West Bengal Assembly Elections 2021 | Amid election fever, farmers in Bardhaman feel left out


We are all in the same depths of darkness as we have been in the past, says a farmers deep in debt and distress

In the villages behind lush paddy fields along the road from Bardhaman town to Katwa, there is agrarian distress, and no one knows it better than the farmers of Musthali. Only a couple of months before the West Bengal Assembly election began, hundreds of journalists and scores of camera crews had descended on the village when BJP president J.P. Nadda had lunch at the home of a small marginal farmer, Mathura Mondal.

On January 9, after the televised lunch, Mr. Nadda launched the party’s Krishak Sampark Abhiyaan by asking for a handful of foodgrains from a few houses in the neighbourhood.

Mr. Mondal’s house still bears a fresh coat of lime paint, but the courtyard where the BJP leaders sat for lunch has a few bags of rice. Out of 12 bags of paddy the marginal farmer grew, he had to give six bags to the moneylender. He said he still owed him ₹5,000. At the beginning of the farming season, he had taken a loan of about ₹10,000 from the moneylender, some of which was spent on tilling his small land holding and some on hosting the guests on January 9.

“Why didn’t you tell the media about the loan when they were asking you about the menu,” Nilkamal, another farmer, asked Mr. Mondal. He said he could not open his mouth when the BJP president visited. “I did not get a chance. If he [Mr. Nadda] had asked something then, I would have explained our distress to him,” he said.

Mr. Nilkamal said the families which gave foodgrains to the BJP president were summoned by the Trinamool Congress MLA from Katwa, Rabindranath Chatterjee, who offered them sweets and a message on which side they should align with.

“All this was politics of display. We are all in the same depths of darkness like we were in the past,” Mr. Nilkamal said. He has tilled about 3 hectares of land, but like Mr. Mondal, he had to depend on the local moneylender. He had to sell paddy to the moneylender for ₹1,200 to ₹1,300 a quintal, whereas the minimum support price [MSP] was ₹1,885. “If we don’t sell it to the mahajan (moneylender), where will we get the capital to invest for for the next farming season,” he asked.

The farmers at the local tea shop, about 100 m from Mr. Mondal’s house, say neither the PM Kisan Samman Nidhi of the Centre nor the Krishak Bandhu scheme provides any succour to them. For months before the election, the BJP and the Trinamool sparred over the two cash transfer schemes. The BJP has promised all pending benefits of PM Kisan for the past three years, ₹18,000 to all the 73 lakh farmers, if the party comes to power. The Trinamool, which claims that its Krishak Bandhu scheme is more inclusive, has increased the yearly benefits from ₹6,000 to ₹10,000.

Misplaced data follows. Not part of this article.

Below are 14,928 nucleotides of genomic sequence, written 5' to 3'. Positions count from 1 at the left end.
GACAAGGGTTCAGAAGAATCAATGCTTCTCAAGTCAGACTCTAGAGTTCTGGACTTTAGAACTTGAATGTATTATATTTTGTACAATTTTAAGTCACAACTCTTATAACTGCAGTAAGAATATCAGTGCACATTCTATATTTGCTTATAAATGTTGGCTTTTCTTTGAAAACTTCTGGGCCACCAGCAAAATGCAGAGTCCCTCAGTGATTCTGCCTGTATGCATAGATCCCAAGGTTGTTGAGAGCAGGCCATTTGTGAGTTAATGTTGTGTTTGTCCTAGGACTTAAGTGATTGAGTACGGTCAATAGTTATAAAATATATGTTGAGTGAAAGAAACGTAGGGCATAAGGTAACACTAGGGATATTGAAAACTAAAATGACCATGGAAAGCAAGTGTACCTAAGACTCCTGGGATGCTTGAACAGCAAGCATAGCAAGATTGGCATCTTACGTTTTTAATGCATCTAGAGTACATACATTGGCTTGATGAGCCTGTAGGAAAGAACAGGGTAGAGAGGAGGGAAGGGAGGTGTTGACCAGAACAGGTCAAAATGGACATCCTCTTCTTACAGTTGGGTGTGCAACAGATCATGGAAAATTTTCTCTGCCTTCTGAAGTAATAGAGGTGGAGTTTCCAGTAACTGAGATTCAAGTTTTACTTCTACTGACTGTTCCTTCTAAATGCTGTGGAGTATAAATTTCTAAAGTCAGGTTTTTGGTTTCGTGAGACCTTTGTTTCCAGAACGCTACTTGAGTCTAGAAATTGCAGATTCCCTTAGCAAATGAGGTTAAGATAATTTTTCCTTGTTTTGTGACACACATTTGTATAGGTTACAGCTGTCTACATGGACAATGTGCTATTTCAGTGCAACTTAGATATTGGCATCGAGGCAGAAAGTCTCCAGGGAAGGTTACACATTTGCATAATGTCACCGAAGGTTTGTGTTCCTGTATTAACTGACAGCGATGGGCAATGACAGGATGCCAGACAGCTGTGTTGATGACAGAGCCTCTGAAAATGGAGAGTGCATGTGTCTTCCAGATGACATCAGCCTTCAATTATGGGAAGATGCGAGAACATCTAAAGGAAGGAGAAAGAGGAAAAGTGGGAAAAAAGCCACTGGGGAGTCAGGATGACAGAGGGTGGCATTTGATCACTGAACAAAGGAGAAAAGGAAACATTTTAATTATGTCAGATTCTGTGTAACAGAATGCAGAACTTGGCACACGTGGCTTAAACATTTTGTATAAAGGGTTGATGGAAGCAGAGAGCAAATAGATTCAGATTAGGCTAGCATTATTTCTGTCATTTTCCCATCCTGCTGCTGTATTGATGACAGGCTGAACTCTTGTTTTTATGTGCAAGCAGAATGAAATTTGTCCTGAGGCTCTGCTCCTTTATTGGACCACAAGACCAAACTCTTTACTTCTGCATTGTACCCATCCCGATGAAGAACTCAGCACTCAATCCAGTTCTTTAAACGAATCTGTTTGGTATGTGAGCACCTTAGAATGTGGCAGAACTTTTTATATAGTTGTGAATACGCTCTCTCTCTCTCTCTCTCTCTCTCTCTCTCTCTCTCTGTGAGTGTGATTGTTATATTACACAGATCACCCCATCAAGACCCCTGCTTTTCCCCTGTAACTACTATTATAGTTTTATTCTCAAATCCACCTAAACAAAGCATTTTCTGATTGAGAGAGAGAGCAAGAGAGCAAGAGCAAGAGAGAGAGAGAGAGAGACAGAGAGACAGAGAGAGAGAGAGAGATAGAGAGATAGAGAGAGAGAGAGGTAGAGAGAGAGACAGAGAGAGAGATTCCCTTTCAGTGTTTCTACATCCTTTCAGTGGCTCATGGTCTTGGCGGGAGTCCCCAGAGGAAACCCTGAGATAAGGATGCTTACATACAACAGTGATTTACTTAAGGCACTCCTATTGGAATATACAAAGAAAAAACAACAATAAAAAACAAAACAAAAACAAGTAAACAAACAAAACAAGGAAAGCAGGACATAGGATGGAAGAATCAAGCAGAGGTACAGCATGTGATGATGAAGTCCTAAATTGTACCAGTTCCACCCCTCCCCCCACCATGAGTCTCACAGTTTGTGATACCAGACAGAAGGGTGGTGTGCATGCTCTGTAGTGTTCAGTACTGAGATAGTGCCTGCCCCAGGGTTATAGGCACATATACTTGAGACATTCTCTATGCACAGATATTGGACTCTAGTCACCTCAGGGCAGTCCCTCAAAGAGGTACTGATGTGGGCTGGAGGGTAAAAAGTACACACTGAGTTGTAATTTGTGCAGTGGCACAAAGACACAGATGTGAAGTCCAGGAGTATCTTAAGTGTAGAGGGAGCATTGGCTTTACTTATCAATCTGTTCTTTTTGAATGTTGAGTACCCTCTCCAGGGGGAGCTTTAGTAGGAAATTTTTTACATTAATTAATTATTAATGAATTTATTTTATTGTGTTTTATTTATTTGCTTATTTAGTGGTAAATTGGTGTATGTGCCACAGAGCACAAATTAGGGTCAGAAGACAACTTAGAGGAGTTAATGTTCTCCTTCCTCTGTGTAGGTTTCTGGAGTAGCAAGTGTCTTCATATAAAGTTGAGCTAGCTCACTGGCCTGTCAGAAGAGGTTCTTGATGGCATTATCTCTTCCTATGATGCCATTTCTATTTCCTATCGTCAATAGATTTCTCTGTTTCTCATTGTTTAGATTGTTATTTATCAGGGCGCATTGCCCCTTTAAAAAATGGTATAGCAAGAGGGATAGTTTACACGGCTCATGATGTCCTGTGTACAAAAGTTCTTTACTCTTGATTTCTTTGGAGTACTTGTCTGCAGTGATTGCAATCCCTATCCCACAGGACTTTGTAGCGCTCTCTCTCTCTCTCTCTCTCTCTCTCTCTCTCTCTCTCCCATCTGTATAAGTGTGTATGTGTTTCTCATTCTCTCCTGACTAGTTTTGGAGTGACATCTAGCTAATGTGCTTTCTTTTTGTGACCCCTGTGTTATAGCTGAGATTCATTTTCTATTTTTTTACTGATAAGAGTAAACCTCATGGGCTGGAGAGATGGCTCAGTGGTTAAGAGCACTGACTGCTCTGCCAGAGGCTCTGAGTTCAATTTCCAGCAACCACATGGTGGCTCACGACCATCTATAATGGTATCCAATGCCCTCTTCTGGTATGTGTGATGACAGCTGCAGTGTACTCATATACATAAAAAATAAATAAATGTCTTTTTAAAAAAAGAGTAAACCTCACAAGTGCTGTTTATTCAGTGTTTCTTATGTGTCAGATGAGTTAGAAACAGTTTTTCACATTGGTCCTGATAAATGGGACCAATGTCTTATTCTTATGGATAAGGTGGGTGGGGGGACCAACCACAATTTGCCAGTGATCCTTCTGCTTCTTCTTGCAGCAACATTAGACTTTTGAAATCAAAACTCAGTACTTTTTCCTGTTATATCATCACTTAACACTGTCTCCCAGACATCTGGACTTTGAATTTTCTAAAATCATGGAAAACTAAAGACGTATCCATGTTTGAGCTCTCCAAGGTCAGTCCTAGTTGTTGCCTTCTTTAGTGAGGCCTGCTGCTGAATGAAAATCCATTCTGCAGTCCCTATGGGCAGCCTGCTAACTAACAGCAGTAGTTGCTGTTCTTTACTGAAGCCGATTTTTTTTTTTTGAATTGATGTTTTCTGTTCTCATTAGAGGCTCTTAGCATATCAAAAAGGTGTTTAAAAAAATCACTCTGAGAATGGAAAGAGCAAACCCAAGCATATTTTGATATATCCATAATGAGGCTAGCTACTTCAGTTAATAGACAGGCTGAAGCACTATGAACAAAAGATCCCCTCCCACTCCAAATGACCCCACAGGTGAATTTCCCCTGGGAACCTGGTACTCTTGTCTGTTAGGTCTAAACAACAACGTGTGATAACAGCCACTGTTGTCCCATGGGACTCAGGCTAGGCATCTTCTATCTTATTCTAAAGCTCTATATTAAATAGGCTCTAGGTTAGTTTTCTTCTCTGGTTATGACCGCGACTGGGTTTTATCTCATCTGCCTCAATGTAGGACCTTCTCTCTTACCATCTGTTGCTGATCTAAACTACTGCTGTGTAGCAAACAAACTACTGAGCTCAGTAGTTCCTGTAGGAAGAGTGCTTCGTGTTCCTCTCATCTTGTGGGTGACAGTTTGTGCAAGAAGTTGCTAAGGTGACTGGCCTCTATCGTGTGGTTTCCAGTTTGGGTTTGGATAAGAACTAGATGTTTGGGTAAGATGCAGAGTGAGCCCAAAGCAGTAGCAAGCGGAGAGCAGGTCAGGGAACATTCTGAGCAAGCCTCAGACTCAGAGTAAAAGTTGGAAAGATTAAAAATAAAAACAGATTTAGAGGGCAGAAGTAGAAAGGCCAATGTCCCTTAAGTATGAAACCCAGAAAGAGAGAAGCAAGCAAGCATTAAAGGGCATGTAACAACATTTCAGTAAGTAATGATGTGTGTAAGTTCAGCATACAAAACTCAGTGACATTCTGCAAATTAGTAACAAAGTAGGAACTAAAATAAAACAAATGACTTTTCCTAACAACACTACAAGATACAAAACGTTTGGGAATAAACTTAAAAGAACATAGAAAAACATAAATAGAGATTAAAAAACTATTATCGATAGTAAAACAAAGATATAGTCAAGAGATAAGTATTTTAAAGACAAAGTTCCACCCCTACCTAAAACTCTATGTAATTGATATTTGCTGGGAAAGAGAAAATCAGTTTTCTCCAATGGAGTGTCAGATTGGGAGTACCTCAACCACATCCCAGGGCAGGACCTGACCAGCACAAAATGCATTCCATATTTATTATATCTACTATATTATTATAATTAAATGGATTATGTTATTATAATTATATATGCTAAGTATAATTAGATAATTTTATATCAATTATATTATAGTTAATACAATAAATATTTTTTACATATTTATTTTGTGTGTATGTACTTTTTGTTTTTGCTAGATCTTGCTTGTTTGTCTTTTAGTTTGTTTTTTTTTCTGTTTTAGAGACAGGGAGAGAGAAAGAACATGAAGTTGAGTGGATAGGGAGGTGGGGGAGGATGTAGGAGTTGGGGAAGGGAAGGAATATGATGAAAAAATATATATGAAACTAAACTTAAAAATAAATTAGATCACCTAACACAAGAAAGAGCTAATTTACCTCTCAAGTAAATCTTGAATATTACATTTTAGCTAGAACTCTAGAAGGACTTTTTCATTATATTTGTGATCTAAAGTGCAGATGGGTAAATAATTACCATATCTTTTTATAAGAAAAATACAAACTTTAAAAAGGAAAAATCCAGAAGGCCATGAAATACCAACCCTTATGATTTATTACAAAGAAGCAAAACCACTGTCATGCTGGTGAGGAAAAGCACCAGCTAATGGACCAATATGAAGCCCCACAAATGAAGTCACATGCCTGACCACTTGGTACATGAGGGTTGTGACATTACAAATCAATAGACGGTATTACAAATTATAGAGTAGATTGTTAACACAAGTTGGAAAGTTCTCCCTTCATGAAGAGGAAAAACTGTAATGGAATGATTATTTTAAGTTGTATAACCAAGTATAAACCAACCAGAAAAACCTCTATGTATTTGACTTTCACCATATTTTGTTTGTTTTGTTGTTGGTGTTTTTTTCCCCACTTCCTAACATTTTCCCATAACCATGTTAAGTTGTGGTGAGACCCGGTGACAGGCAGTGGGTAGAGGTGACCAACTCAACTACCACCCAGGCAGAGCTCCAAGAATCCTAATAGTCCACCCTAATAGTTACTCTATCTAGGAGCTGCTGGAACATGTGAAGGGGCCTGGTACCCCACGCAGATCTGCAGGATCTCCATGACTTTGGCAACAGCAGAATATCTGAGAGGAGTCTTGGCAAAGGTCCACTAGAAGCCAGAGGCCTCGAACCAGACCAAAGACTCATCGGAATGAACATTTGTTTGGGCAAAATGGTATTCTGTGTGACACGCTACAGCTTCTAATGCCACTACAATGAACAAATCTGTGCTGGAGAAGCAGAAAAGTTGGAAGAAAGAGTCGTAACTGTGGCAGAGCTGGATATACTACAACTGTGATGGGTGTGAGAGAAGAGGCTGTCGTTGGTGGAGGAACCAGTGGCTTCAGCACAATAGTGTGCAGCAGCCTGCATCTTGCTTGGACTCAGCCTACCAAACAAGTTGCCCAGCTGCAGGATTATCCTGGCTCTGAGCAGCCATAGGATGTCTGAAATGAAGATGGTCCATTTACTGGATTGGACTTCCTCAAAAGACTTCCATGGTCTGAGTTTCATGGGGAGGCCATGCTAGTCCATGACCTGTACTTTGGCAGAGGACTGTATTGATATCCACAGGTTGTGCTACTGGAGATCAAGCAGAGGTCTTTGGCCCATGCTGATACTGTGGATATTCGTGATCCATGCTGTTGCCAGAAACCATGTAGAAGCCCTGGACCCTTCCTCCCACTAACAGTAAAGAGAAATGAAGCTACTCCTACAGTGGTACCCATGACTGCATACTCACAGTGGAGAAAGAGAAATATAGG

“These incentives mean nothing to farmers, if the input cost keeps rising. The price of fertilizers has increased three times in the past few years because of the withdrawal of subsidy. Moreover, for small farmers, the MSP is a distant dream,” Kenaram Mondal, one of the senior-most farmers in the village, said, adding that neither government understand the issues of farmers.

Erstwhile Left bastion

Bardhaman Purba used to be a Left bastion, particularly of the Communist Party of India (Marxist), before 2011 and has given the party many peasant leaders like Hare Krishna Konar. As in the rest of the State, in this election, the party has put faith in young candidates. At the CPI(M) office in Bardhaman Purba, party veterans were giving tips to Pritha Tah, 28, an SFI leader and candidate for Bardhaman Dakshin, on how to face the election.

Syed Hussain, secretary of the All India Krishak Sabha of Purba Badhaman district, maintains records of the deaths due to agrarian distress in the region.

Since 2011, 224 farmers died by suicide in Bengal, of which 154 were from Purba Bardhaman district, he said.

Mr. Hussain said the last death due to agrarian distress was at Bohar in the Monteshwar Assembly constituency. Buddhadeb Pal, 57, died by suicide on February 12. He had cultivated potatoes on about 1 hectare of land and could not get the desired price. “For the past three years, we were suffering losses. Father used to occasionally speak about the rising debt,” Jiban Pal, his son, said. Mr. Jiban is running to local hospitals and the police station for his father’s death certificate so that he can seek compensation. Though the Trinamool government has not admitted to a single farmer suicide in West Bengal, the State government has a scheme to provide ₹2 lakh as compensation to the kin in case of the death of any farmer in the 18-60 age group.

The leaders of the Left parties, including the AIKS, describe the Trinamool government’s claim of no suicide as “statistical jugglery”, pointing out that the State did not mention the occupation of those dying by suicide in the data provided to the National Crime Records Bureau and thus the farmer suicides became nil in its 2019 report. CPI(M) leader Sujan Chakraborty said it was next to impossible that out of over 12,400 suicides in West Bengal, not even one was of a farmer or agricultural labourer.

(For Kolkata suicide helpline, call 2463 7401 or 2463 7432)

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